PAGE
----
Meatpacking District

NYC Meatpacking District

Situated along the Hudson River, the Meatpacking District is a mixed-used neighborhood in Lower Manhattan. Some of the top attractions in this district include the Whitney Museum of American Art and The High Line. High-end retail, fine dining, and cafes make up the vibrant urban character of this trendy district. Click to book your Meatpacking District/Chelsea Market/The Highline walking tour.

Meatpacking District Attractions and Sites of Interest

The southern portion of the High Line terminates in the Meatpacking District. Originally a historic railroad, this infrastructure has been converted into an urban green space. Beautiful plants, shrubs, and flowers line the walkways of the elevated High Line. Some points along this park also offer panoramic views of the Hudson River and the surrounding skyline. The High Line runs for just less than 1.5 miles between the Meatpacking District and the Chelsea neighborhood. Small gardens, art installations, and pedestrian-friendly amenities are installed along the wooden promenades and boardwalks.

The most notable attraction in the Meatpacking District is the Whitney Museum of American Art. Based in the Upper East Side for decades, this museum relocated to this waterfront area in 2015. Having a modern facade that was designed by Renzo Piano, the organization showcases the works of the most prolific American artists during the 20th and 21st centuries. The galleries include paintings by Edward Hopper, Max Weber, Jackson Pollock, George Bellows, and other dozens of other renowned artists.

Whitney Museum of American Art
Whitney Museum of American Art

You’ll also find artwork by international masters, such as Willem de Kooning. Realism and Expressionism are some of the dominant art genres that are on display at the Whitney Museum of American Art. The outdoor terrace at the museum offers breathtaking views of the Hudson River, New York Harbor, and the skyscrapers of Lower Manhattan.

History of Meatpacking District

The area that’s currently known as the Meatpacking District was lined with elegant row houses in the early 19th century. The first residents were successful merchants and other professionals who wanted to escape the rapidly growing development in Lower Manhattan.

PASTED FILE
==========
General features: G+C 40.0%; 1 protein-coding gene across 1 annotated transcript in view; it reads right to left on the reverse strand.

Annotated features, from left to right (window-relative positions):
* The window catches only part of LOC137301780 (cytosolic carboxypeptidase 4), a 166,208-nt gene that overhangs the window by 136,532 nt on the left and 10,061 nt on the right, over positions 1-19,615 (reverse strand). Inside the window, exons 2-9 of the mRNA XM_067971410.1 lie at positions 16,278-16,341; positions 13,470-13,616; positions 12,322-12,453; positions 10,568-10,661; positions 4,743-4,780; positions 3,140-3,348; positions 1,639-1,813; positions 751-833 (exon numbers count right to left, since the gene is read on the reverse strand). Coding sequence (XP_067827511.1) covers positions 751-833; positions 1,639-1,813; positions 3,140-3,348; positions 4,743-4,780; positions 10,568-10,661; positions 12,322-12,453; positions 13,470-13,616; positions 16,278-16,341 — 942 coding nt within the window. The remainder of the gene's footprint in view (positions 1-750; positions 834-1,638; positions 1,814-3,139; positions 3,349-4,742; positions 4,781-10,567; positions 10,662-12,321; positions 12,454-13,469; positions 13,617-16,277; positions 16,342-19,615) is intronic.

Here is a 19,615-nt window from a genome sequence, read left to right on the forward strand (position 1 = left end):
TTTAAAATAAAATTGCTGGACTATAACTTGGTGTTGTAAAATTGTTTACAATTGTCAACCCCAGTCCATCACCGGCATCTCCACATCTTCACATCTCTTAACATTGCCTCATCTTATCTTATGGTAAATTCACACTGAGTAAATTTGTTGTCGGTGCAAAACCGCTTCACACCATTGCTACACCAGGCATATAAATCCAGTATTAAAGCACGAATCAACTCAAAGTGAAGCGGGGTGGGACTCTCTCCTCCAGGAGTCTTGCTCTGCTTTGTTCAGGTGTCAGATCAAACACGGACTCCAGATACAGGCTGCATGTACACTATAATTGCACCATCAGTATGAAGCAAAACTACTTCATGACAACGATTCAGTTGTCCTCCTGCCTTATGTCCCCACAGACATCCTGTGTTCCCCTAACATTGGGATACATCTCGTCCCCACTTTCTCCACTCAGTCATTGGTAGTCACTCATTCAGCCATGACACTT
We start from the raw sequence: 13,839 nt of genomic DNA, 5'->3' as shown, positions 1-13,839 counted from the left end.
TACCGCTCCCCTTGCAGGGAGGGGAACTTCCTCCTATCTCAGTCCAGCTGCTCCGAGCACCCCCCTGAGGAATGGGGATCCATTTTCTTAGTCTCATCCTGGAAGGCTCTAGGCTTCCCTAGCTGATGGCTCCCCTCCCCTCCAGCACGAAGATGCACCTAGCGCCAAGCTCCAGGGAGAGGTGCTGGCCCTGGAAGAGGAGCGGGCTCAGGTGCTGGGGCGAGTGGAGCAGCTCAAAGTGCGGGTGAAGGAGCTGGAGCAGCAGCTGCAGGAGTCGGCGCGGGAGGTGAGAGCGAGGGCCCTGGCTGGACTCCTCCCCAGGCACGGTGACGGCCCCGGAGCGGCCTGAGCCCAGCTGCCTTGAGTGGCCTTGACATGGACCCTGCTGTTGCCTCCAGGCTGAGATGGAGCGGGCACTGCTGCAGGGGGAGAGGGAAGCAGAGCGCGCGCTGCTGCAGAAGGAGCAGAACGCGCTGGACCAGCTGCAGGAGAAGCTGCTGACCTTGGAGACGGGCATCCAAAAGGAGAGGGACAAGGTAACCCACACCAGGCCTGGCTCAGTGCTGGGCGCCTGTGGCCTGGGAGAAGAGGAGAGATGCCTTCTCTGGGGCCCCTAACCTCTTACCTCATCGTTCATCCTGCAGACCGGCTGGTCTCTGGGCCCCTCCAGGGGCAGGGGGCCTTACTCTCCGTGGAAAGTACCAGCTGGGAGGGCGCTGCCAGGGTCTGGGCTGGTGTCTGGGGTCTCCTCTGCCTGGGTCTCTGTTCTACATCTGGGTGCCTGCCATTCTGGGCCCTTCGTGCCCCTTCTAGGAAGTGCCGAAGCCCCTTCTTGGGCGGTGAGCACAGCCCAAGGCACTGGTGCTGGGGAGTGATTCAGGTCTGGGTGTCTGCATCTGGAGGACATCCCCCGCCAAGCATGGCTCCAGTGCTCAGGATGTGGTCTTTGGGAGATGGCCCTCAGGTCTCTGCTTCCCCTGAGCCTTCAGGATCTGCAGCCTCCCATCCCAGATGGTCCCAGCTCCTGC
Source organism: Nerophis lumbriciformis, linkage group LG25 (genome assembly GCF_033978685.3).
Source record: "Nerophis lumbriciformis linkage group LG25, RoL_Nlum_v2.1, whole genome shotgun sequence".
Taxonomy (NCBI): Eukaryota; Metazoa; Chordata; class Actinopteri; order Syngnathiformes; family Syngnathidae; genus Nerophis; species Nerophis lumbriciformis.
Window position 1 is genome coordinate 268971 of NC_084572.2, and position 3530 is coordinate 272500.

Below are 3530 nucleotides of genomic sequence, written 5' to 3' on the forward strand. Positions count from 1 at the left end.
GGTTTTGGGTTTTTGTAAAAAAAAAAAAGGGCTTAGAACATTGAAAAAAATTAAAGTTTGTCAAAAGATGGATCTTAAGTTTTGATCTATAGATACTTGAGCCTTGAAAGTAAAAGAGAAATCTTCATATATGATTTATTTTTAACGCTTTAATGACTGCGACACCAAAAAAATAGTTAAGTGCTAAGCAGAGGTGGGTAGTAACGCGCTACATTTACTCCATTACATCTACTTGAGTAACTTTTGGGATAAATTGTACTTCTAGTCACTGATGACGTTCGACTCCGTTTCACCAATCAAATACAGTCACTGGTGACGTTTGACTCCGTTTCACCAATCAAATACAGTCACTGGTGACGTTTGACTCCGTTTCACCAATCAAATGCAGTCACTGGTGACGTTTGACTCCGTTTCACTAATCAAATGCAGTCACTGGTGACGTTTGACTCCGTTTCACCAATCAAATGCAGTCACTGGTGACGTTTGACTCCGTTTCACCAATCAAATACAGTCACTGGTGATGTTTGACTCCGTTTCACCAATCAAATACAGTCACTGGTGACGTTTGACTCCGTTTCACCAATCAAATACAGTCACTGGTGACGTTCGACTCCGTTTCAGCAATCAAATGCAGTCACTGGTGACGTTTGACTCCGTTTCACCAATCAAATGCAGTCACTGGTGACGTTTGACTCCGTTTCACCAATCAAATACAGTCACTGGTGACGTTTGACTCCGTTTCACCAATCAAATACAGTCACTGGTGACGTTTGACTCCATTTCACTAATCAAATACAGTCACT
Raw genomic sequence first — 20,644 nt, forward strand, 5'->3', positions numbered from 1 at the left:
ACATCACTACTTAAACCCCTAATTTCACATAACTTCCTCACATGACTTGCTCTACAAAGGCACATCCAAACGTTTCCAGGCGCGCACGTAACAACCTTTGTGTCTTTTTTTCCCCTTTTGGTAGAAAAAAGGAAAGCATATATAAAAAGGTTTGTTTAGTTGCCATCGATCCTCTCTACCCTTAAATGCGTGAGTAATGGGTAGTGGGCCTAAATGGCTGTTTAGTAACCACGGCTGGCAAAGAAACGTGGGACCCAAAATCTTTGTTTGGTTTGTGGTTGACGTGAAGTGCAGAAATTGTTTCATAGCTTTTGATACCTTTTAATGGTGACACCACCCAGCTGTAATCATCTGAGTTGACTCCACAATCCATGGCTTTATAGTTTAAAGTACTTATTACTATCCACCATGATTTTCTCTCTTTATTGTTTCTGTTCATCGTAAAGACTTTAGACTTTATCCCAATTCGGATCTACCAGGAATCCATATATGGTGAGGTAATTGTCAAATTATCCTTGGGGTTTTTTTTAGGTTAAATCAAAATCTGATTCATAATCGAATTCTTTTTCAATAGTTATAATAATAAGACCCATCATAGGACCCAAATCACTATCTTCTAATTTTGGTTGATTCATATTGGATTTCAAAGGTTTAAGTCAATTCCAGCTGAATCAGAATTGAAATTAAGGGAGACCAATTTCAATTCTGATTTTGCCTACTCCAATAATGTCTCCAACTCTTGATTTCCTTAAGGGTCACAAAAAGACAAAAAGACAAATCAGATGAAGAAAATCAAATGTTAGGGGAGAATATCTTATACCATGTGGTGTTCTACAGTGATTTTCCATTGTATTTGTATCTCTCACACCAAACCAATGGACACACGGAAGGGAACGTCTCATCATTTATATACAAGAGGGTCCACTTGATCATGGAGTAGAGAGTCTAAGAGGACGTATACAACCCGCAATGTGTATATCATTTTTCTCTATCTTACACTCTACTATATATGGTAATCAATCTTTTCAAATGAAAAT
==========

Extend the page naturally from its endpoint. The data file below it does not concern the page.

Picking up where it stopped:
History of Meatpacking District
Meatpacking District

By the early 20th century, the district was home to hundreds of slaughterhouses. Consequently, the Meatpacking District was named after this thriving industry that supplied local grocery stores and restaurants with packaged meat. Most of the slaughterhouses shut down after World War II, and the district fell into decline. Just like in many former commercial areas in NYC, gentrification has significantly boosted the Meatpacking District in recent years.

Location and Transportation

The Hudson River flows past the western flank of the Meatpacking District in Lower Manhattan. Supporting traffic in only one direction, Hudson Street, Gansevoort Street, and 9th Avenue mark the boundaries of this small neighborhood. The northern edge of the Meatpacking District is defined by 14th Street, which accommodates traffic flow in opposite directions between the eastern and western parts of Manhattan.

New York Subway stations are not located within the boundaries of the district. However, there are plenty of underground stops that are within walking distance. For example, five lines serve the 14th Street/8th Avenue station near Jackson Square. More rapid transit service is available at other subway stations on 14th Street.

The Metropolitan Transportation Authority (MTA) offers direct service into the heart of the Meatpacking District. Most of the bus stops for the local routes are located on Hudson Street. Running along the entire western perimeter of Manhattan, 11th Avenue offers convenient access to this neighborhood. This busy road is connected to the Lincoln Tunnel and Holland Tunnel, which are major crossings under the Hudson River.

Additionally, the waterfront Hudson River Greenway has a design that accommodates pedestrians and bicyclists.

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